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Blog Entry

Pistons, young and old, play like strangers

Posted on: November 10, 2010 1:42 pm
Edited on: August 14, 2011 8:40 pm

The Detroit Pistons are caught between the past and the future, without a workable present. Posted by Ben Golliverdetroit-pistons

Tuesday night ended for the Detroit Pistons with a shirtless Richard Hamilton seated, hunched over a box score placed between his legs on the locker room floor, silent, oblivious to his teammates and the world for at least five minutes. Hamilton just stared and stared and stared at the numbers, which, once again in this young season, revealed a franchise stuck between the past and the future, with a hodge-podge present that simply doesn’t function.

The Pistons had just been worked by the Portland Trail Blazers, 100-78, with Portland’s litany of injuries not affecting their ability to dominate the game on both ends, and the glass. Pick just about any statistic on Hamilton’s box score and Portland dominated the category. Rebounds: 45 to 33. Assists: 26 to 16. Shooting: 50% to 42.5%. If Hamilton was searching for a silver lining, he wasn’t immediately finding one, and by the time he finally trudged off to the shower room, some of his younger teammates had already cleaned up, dressed, conducted their post-game interviews and headed to the waiting bus.

You need not spend more than a few minutes glancing at Detroit’s roster to realize this is a team divided, a group that, even with maximum effort and improvement from all of its rising players, isn’t constructed for short-term success. “We played like strangers,” Pistons coach John Kuester said after the game, making reference to his team’s ability to register just five second-half assists, but the statement fairly encapsulated the 2010-2011 Pistons as a whole.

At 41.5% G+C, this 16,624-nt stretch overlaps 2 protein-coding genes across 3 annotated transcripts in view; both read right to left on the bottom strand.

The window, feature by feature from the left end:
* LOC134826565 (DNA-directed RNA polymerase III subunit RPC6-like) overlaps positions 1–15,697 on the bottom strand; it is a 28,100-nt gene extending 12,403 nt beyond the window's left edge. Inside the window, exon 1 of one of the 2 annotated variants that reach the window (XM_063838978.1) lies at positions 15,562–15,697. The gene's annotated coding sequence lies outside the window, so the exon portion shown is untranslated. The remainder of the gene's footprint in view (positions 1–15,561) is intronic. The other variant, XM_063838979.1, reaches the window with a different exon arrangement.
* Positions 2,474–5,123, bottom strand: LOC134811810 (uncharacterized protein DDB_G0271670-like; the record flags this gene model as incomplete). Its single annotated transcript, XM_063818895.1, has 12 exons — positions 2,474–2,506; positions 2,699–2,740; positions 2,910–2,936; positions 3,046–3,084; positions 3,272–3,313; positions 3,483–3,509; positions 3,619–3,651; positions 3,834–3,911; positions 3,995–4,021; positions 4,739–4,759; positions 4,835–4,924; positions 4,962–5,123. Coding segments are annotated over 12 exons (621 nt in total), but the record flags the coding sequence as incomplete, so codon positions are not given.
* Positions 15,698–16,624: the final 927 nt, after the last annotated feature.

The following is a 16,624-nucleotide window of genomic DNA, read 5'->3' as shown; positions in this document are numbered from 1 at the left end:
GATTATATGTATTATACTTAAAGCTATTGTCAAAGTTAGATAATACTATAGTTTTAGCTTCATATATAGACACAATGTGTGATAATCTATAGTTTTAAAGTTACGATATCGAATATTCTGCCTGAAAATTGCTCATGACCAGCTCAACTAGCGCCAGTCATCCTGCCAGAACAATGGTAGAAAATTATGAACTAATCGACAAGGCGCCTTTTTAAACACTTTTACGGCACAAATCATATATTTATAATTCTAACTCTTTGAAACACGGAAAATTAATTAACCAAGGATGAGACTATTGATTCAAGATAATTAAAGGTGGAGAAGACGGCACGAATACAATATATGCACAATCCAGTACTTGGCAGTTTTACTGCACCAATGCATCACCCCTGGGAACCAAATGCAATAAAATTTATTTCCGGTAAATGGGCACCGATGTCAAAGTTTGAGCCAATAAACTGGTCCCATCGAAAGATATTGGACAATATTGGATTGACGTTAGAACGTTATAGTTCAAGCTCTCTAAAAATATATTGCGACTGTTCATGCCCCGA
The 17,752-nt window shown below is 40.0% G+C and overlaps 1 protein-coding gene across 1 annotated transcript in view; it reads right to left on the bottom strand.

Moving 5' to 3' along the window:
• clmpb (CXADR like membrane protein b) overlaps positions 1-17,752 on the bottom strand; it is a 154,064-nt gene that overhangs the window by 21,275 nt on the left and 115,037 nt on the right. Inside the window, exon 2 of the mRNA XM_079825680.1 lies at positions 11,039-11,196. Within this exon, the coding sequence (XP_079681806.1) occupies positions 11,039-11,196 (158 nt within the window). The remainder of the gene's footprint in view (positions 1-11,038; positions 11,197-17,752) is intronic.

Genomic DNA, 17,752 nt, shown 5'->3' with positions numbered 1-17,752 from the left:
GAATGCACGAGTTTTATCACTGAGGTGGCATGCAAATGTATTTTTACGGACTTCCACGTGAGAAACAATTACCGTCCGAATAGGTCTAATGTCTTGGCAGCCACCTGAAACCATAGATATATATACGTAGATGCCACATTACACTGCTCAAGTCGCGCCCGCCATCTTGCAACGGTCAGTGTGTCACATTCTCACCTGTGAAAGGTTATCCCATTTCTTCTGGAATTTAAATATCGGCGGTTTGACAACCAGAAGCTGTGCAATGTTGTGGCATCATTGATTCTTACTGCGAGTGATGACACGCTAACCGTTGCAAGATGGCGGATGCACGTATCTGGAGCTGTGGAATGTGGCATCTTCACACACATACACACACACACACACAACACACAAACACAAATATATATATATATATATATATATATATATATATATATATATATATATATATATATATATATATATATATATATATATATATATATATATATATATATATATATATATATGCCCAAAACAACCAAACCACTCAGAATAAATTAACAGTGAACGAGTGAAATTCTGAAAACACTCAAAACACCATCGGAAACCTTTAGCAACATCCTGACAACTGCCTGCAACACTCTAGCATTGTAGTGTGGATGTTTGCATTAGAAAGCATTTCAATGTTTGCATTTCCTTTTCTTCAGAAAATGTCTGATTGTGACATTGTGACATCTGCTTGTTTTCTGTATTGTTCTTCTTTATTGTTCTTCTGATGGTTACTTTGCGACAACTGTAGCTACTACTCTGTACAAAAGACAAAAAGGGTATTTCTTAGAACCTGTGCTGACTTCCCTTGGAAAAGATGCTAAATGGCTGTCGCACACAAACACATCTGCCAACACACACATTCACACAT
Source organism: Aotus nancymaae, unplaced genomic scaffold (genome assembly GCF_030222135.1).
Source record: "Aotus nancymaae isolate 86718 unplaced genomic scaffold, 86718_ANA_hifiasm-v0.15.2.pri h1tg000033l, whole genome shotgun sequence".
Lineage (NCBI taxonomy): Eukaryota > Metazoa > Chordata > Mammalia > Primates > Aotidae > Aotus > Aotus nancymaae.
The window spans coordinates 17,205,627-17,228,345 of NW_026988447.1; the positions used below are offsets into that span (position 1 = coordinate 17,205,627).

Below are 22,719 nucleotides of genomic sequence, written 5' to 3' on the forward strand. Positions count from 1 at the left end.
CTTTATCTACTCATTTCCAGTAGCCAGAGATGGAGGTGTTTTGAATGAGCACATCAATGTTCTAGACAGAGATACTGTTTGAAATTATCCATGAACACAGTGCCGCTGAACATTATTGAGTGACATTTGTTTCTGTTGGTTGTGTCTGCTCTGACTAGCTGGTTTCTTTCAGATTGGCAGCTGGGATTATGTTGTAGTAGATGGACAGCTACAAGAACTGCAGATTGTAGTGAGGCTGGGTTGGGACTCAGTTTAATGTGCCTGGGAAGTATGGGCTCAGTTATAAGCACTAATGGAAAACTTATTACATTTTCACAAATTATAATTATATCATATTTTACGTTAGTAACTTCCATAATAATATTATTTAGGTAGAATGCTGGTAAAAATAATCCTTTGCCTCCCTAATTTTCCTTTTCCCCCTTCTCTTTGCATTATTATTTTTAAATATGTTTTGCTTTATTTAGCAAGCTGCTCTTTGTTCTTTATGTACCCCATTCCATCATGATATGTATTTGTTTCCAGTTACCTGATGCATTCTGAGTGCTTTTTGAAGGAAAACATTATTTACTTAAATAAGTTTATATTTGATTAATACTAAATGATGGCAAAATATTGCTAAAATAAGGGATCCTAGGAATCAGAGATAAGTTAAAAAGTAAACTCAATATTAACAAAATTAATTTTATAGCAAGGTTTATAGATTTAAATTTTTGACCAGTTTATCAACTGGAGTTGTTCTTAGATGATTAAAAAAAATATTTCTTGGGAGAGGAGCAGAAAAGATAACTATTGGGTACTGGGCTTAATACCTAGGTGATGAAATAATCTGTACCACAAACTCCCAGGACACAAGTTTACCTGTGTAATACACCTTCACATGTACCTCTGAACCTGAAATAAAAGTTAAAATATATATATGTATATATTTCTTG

Hamilton and old guard championship teammates Ben Wallace and Tayshaun Prince occupied one side of the post-game locker room, heads down, voices monotone, after the loss. Prince didn’t mince words when discussing his frustration. “It’s everything. Not just one thing. Everything. It’s always that way when you’re not winning. Even our wins didn’t feel like wins. When that happens, you know it’s a problem.”

A problem for Prince, perhaps, but his younger teammates on the other side of the locker room didn’t seem as touched, as Charlie Villanueva laughed and smiled, second-year forward Austin Daye exuded a flat air of relative indifference, and a shell-shocked Greg Monroe looked like he was trying to escape his decision to turn pro as he hustled quickly out of the locker room with headphones drowning out the world.

The night ended with that distinct divide, but it started that way too. Two hours before the game, Daye, Monroe and DaJuan Summers worked through their shootaround routines together, looking to develop skills under the tutelage of the team’s assistant coaches, and to enjoy a few laughs. Only after the young trio ceded the court did Prince and Wallace take the court, briefly and mostly in silence, to get their blood going before the game.